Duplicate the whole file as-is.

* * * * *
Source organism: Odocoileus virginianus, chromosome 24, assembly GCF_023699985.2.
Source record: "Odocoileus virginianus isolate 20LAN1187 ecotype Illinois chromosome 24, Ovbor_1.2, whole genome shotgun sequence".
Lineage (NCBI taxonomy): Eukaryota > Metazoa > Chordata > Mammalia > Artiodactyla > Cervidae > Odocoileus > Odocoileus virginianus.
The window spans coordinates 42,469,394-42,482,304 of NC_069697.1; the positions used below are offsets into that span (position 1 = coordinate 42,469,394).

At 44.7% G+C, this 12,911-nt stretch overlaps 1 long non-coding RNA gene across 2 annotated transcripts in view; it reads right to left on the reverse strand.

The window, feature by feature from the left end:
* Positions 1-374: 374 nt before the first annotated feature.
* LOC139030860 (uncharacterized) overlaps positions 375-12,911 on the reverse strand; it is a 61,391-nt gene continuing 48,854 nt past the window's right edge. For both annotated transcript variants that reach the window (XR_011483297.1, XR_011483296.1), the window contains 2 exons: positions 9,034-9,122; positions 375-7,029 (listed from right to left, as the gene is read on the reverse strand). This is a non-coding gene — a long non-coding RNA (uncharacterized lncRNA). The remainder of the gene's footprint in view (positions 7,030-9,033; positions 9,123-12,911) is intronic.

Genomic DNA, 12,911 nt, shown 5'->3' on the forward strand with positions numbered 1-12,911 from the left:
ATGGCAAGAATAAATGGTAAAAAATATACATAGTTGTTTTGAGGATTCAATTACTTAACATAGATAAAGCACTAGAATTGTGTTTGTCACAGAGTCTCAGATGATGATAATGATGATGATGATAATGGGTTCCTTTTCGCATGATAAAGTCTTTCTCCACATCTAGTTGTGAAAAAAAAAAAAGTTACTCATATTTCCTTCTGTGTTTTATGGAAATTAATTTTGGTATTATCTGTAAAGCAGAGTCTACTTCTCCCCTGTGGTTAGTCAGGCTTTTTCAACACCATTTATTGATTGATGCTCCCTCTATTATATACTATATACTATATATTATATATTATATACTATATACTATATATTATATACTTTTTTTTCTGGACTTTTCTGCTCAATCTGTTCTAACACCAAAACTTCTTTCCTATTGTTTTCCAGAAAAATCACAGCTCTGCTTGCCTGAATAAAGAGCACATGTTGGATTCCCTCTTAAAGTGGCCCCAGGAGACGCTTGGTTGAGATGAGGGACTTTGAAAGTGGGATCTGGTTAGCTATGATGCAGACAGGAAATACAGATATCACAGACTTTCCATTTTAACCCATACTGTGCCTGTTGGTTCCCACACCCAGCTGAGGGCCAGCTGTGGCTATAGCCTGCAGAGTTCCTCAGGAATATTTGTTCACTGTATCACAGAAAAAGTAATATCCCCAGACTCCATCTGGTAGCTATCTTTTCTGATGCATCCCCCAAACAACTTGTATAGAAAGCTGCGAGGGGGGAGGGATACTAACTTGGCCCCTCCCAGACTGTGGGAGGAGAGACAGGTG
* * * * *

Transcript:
Source organism: Odocoileus virginianus, chromosome 24, assembly GCF_023699985.2.
Source record: "Odocoileus virginianus isolate 20LAN1187 ecotype Illinois chromosome 24, Ovbor_1.2, whole genome shotgun sequence".
Lineage (NCBI taxonomy): Eukaryota > Metazoa > Chordata > Mammalia > Artiodactyla > Cervidae > Odocoileus > Odocoileus virginianus.
The window spans coordinates 42,469,394-42,482,304 of NC_069697.1; the positions used below are offsets into that span (position 1 = coordinate 42,469,394).

At 44.7% G+C, this 12,911-nt stretch overlaps 1 long non-coding RNA gene across 2 annotated transcripts in view; it reads right to left on the reverse strand.

The window, feature by feature from the left end:
* Positions 1-374: 374 nt before the first annotated feature.
* LOC139030860 (uncharacterized) overlaps positions 375-12,911 on the reverse strand; it is a 61,391-nt gene continuing 48,854 nt past the window's right edge. For both annotated transcript variants that reach the window (XR_011483297.1, XR_011483296.1), the window contains 2 exons: positions 9,034-9,122; positions 375-7,029 (listed from right to left, as the gene is read on the reverse strand). This is a non-coding gene — a long non-coding RNA (uncharacterized lncRNA). The remainder of the gene's footprint in view (positions 7,030-9,033; positions 9,123-12,911) is intronic.

Genomic DNA, 12,911 nt, shown 5'->3' on the forward strand with positions numbered 1-12,911 from the left:
ATGGCAAGAATAAATGGTAAAAAATATACATAGTTGTTTTGAGGATTCAATTACTTAACATAGATAAAGCACTAGAATTGTGTTTGTCACAGAGTCTCAGATGATGATAATGATGATGATGATAATGGGTTCCTTTTCGCATGATAAAGTCTTTCTCCACATCTAGTTGTGAAAAAAAAAAAAGTTACTCATATTTCCTTCTGTGTTTTATGGAAATTAATTTTGGTATTATCTGTAAAGCAGAGTCTACTTCTCCCCTGTGGTTAGTCAGGCTTTTTCAACACCATTTATTGATTGATGCTCCCTCTATTATATACTATATACTATATATTATATATTATATACTATATACTATATATTATATACTTTTTTTTCTGGACTTTTCTGCTCAATCTGTTCTAACACCAAAACTTCTTTCCTATTGTTTTCCAGAAAAATCACAGCTCTGCTTGCCTGAATAAAGAGCACATGTTGGATTCCCTCTTAAAGTGGCCCCAGGAGACGCTTGGTTGAGATGAGGGACTTTGAAAGTGGGATCTGGTTAGCTATGATGCAGACAGGAAATACAGATATCACAGACTTTCCATTTTAACCCATACTGTGCCTGTTGGTTCCCACACCCAGCTGAGGGCCAGCTGTGGCTATAGCCTGCAGAGTTCCTCAGGAATATTTGTTCACTGTATCACAGAAAAAGTAATATCCCCAGACTCCATCTGGTAGCTATCTTTTCTGATGCATCCCCCAAACAACTTGTATAGAAAGCTGCGAGGGGGGAGGGATACTAACTTGGCCCCTCCCAGACTGTGGGAGGAGAGACAGGTG